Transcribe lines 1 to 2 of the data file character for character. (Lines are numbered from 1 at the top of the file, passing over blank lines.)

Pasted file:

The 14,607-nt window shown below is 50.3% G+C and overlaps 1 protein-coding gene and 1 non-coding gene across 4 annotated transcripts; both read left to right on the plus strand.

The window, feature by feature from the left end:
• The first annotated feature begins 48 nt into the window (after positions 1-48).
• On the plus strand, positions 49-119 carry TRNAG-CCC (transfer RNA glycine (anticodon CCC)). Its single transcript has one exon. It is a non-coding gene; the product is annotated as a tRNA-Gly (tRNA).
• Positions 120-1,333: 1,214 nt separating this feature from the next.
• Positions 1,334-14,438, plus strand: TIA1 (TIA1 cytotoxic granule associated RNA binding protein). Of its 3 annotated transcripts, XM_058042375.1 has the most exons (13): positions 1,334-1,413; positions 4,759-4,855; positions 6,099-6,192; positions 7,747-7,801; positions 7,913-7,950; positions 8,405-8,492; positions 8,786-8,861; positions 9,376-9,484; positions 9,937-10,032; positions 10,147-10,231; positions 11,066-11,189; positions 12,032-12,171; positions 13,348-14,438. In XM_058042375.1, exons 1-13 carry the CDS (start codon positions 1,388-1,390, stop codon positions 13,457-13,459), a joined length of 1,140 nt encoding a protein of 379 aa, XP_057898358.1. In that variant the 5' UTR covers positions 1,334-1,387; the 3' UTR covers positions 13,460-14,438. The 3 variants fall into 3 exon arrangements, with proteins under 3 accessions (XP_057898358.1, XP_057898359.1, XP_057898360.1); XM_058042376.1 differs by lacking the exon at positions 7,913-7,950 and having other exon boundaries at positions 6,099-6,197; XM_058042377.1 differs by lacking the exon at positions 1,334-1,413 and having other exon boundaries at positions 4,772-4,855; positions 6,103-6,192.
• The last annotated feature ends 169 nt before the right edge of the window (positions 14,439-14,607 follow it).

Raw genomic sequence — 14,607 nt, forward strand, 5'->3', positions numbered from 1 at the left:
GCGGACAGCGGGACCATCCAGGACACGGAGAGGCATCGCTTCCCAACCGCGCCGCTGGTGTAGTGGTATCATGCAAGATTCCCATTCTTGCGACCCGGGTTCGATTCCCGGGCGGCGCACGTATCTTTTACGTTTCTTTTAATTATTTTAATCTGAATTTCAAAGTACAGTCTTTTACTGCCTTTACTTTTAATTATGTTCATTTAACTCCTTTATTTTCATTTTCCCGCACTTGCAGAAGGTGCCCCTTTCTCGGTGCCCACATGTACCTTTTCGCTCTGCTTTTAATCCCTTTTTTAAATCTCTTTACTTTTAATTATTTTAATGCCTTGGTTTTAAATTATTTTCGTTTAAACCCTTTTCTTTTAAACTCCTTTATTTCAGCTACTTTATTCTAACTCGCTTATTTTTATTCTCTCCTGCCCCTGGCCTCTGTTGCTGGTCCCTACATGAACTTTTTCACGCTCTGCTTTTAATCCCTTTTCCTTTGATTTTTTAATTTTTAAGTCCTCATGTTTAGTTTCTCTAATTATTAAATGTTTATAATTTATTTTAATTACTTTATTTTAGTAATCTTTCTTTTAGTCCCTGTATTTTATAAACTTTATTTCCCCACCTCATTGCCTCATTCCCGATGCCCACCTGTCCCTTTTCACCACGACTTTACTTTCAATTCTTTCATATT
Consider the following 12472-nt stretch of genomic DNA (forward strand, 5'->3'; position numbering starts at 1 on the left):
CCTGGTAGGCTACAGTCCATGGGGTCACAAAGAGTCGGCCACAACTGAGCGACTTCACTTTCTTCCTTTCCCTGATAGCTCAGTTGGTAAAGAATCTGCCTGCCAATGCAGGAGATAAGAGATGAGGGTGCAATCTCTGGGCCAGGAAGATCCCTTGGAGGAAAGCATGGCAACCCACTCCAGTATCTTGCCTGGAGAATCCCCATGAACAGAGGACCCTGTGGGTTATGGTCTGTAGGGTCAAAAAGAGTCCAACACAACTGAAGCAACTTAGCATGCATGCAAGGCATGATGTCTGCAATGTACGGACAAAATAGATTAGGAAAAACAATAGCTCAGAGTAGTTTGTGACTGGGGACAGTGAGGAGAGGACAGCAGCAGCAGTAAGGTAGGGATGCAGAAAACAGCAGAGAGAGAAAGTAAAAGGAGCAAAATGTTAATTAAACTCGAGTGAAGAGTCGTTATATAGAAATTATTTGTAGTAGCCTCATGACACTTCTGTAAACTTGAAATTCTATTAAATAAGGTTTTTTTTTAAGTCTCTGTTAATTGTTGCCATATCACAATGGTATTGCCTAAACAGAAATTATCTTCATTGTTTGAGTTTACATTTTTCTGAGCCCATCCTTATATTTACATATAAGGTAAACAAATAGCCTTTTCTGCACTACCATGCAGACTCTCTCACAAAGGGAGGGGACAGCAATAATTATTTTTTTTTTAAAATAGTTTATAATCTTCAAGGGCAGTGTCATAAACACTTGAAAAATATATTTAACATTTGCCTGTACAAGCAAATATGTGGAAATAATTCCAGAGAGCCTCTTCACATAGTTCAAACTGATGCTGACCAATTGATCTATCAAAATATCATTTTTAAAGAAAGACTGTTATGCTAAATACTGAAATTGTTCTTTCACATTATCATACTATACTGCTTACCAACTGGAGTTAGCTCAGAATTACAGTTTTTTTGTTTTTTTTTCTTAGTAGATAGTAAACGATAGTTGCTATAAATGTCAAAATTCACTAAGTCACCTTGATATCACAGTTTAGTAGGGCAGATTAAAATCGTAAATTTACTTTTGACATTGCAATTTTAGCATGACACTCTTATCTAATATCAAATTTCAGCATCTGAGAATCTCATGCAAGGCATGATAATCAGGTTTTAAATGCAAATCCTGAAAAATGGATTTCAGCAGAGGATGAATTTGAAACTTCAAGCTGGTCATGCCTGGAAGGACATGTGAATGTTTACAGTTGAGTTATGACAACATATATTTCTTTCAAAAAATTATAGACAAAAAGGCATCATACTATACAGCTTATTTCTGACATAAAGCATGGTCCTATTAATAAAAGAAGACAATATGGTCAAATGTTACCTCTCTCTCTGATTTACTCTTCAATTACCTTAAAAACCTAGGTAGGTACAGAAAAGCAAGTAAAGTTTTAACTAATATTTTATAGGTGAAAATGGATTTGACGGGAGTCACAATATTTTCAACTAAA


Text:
The 14,607-nt window shown below is 50.3% G+C and overlaps 1 protein-coding gene and 1 non-coding gene across 4 annotated transcripts; both read left to right on the plus strand.

The window, feature by feature from the left end: